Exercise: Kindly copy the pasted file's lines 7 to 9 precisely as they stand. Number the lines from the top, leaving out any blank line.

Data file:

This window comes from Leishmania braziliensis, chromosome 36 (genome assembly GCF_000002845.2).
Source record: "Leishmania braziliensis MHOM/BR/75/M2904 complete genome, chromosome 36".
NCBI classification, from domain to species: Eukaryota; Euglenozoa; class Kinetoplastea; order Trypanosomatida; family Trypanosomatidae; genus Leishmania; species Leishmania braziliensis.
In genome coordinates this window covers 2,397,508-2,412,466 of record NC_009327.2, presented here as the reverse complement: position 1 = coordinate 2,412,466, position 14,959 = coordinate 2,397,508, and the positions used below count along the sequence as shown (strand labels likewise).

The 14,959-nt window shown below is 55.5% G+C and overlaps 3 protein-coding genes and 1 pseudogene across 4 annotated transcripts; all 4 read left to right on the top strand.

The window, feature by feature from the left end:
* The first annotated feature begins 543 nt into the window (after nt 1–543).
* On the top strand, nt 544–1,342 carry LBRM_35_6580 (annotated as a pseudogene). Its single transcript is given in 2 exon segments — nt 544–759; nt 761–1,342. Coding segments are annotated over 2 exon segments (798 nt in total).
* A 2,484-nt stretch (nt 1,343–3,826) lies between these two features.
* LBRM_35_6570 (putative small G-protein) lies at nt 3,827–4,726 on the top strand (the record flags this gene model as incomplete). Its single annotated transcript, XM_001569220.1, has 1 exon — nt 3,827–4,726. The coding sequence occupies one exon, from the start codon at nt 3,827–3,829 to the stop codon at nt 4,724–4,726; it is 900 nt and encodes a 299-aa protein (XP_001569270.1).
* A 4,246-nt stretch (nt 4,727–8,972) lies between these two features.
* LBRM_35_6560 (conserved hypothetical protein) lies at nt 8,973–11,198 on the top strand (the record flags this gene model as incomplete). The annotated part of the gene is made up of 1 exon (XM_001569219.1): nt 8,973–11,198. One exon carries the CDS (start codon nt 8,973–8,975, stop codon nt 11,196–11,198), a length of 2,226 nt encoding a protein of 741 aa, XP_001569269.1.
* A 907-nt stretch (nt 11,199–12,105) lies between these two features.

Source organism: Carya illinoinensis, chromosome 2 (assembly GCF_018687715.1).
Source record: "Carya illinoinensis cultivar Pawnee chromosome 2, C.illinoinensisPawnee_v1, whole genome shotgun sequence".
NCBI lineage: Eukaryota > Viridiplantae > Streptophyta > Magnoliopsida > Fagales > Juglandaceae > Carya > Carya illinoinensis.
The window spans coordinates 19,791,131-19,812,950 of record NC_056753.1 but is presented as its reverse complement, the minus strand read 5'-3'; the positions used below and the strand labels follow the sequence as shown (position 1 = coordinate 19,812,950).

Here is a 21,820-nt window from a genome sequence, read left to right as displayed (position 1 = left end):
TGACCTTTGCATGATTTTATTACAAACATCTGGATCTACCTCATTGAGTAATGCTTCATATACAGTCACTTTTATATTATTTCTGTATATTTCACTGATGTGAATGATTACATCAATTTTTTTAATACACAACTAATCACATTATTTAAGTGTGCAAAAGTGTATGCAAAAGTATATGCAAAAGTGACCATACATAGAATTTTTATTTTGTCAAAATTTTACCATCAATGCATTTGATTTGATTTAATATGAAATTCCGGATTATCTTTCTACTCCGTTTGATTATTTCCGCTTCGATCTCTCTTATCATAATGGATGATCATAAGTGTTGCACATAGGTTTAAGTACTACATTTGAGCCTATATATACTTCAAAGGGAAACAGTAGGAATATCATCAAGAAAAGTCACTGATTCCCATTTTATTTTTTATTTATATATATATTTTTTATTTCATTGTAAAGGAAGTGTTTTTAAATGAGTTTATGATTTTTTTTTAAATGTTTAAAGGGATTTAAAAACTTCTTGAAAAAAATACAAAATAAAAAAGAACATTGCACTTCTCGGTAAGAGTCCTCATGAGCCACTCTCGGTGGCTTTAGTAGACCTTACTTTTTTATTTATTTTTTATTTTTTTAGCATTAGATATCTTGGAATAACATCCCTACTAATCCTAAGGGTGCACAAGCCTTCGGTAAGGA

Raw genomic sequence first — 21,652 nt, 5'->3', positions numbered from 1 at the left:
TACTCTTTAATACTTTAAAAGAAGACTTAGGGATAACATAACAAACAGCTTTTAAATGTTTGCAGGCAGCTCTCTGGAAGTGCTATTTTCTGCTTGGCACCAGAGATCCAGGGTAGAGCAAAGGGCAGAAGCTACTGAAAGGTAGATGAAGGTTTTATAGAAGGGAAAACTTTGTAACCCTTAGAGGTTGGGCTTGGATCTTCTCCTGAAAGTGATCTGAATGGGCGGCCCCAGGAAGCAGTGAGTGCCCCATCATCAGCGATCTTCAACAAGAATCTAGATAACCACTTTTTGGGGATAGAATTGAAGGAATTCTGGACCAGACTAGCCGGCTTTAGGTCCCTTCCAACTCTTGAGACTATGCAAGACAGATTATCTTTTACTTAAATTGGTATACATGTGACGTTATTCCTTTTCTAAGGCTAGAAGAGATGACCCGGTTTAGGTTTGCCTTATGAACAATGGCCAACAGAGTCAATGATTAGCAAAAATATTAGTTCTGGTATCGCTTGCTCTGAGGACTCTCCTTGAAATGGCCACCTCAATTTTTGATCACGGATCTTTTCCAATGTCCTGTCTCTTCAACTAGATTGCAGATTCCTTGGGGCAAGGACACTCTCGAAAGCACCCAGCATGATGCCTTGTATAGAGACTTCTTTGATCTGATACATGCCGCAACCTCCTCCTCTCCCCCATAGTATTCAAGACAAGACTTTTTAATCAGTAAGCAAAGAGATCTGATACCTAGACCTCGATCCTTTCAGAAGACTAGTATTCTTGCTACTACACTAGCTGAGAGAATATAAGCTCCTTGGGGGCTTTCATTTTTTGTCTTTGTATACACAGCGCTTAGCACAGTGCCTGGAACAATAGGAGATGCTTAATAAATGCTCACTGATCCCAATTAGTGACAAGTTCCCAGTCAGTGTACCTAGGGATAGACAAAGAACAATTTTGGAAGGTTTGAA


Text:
* The first annotated feature begins 543 nt into the window (after nt 1–543).
* On the top strand, nt 544–1,342 carry LBRM_35_6580 (annotated as a pseudogene). Its single transcript is given in 2 exon segments — nt 544–759; nt 761–1,342. Coding segments are annotated over 2 exon segments (798 nt in total).
* A 2,484-nt stretch (nt 1,343–3,826) lies between these two features.